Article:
A recurring theme with my clients is learning how to say “no.” The main feeling that comes up when one wants to say “no” but doesn’t is good old-fashioned guilt. Guilt that comes from cultural, family, and religious traditions. We feel that when we say “no” we’re being disobedient or unfaithful somehow. Rationally we know this is rubbish but emotional beliefs, reinforced since childhood, are hard to break.
Saying “yes” when we really want to say “no” often incites feelings of resentment. Resentment toward the doingness of the activity and resentment toward those involved. Service done under the guise of selflessness when it’s actually self-coerced is inauthenticity at its best. When we are being inauthentic, how do we feel? We feel a lot of things but what we don’t feel is content. Inauthenticity ≠ Happiness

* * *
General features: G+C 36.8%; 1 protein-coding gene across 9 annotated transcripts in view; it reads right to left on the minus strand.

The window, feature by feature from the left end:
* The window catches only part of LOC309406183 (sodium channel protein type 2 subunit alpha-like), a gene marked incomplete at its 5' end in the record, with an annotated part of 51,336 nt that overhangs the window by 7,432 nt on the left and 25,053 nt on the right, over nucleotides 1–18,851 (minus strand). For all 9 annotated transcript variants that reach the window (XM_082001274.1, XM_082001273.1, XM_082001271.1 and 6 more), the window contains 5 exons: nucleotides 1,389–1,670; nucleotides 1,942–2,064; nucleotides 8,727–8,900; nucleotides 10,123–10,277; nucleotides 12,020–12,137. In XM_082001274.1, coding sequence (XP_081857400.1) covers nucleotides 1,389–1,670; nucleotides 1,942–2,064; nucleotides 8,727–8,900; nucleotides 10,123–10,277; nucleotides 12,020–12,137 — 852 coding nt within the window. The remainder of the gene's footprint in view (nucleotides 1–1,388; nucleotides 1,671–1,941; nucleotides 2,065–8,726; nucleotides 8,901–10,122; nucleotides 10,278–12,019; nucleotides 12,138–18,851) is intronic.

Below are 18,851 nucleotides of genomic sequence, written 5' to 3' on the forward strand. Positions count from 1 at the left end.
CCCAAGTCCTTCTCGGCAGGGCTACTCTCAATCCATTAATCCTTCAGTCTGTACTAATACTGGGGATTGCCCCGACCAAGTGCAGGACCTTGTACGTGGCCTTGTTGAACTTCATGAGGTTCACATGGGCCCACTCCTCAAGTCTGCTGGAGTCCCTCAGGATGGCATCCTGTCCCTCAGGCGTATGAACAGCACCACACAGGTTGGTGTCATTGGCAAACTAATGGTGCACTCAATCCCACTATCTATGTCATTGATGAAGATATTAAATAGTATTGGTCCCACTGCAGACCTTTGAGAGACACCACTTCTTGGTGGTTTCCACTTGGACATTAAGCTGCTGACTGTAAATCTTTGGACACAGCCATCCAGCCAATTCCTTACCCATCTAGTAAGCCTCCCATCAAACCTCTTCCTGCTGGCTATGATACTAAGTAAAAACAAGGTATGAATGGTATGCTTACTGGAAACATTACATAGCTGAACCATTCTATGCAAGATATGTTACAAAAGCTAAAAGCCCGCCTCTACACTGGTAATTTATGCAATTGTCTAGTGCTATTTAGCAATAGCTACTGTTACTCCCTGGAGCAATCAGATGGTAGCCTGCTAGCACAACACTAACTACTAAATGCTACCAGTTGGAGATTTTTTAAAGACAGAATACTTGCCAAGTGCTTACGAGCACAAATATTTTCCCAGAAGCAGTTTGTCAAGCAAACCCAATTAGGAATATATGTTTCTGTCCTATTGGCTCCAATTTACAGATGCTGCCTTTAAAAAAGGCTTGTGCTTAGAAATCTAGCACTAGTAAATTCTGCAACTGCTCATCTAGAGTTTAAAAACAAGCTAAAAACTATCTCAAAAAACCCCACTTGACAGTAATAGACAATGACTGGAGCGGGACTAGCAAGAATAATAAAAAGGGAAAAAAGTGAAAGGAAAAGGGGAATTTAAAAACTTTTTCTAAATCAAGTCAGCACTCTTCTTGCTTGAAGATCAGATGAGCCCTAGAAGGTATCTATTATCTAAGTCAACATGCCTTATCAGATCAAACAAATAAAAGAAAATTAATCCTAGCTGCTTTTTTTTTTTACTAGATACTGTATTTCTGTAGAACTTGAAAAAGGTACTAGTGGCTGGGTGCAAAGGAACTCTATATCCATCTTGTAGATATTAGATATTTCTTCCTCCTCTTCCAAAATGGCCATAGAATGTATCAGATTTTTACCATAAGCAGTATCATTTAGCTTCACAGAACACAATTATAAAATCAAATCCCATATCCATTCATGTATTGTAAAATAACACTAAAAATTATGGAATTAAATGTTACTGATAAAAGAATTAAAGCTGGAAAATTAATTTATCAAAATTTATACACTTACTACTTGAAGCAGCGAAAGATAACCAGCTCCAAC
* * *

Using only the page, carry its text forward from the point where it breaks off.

One way to reframe the way we view saying “no” is to consider the opportunity it opens up for someone else to say “yes.” Perhaps this other person has been longing to be involved but is never asked because of all of the “usual” people (i.e. – you) always “yes.” I’ve often been the person with the time and inclination to help and say “yes” if only someone would have asked me.
If we really want to give service, we can give it by saying “no.” No one will have to deal with our bad attitudes of resentment. We won’t hate ourselves for acting inauthentically. And, most importantly, we’ll be providing the opportunity for someone else to experience the benefits of giving service.
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